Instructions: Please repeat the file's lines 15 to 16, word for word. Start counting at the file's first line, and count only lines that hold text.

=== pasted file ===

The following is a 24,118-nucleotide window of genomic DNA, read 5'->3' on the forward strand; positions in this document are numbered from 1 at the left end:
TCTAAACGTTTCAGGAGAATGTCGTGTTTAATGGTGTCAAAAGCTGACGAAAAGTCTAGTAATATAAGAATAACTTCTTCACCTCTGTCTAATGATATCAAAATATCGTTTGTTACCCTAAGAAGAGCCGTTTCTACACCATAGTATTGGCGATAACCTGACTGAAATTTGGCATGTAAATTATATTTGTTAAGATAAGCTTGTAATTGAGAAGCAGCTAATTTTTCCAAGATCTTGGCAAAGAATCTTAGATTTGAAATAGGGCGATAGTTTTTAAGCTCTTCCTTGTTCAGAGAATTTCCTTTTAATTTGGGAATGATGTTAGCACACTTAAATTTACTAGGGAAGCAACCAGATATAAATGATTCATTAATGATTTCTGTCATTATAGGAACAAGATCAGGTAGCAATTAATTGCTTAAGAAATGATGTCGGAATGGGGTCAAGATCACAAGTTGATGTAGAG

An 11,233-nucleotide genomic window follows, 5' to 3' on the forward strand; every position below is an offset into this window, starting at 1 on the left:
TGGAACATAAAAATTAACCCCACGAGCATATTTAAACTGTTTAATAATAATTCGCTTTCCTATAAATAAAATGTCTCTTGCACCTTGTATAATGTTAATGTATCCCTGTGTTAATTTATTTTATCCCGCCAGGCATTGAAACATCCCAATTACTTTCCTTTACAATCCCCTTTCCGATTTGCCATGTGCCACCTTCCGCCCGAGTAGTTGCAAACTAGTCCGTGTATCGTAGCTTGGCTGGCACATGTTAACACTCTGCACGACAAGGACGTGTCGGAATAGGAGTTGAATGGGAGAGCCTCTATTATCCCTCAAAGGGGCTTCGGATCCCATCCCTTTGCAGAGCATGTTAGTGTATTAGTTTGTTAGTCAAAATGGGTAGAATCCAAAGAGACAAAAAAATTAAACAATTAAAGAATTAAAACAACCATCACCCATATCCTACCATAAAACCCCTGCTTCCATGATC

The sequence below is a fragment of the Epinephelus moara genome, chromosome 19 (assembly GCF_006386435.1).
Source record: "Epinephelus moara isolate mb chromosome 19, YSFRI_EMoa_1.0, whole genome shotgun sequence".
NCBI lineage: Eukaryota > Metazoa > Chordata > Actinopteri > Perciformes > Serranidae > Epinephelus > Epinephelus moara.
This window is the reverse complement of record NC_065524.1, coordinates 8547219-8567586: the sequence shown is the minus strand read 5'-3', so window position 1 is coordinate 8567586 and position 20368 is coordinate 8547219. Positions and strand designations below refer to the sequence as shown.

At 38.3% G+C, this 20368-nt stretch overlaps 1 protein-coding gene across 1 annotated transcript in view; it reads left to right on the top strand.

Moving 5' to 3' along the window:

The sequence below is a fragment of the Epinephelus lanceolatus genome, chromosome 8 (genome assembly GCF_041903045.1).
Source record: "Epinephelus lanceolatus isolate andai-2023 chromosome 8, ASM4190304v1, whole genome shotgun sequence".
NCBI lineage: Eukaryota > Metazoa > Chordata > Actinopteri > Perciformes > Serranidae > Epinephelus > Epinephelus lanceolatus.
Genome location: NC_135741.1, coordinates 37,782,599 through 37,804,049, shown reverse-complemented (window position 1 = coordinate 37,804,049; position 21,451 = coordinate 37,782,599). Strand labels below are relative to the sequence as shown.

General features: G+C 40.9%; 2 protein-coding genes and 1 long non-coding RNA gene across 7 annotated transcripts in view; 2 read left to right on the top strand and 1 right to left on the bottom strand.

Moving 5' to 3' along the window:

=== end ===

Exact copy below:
General features: G+C 40.9%; 2 protein-coding genes and 1 long non-coding RNA gene across 7 annotated transcripts in view; 2 read left to right on the top strand and 1 right to left on the bottom strand.

Moving 5' to 3' along the window: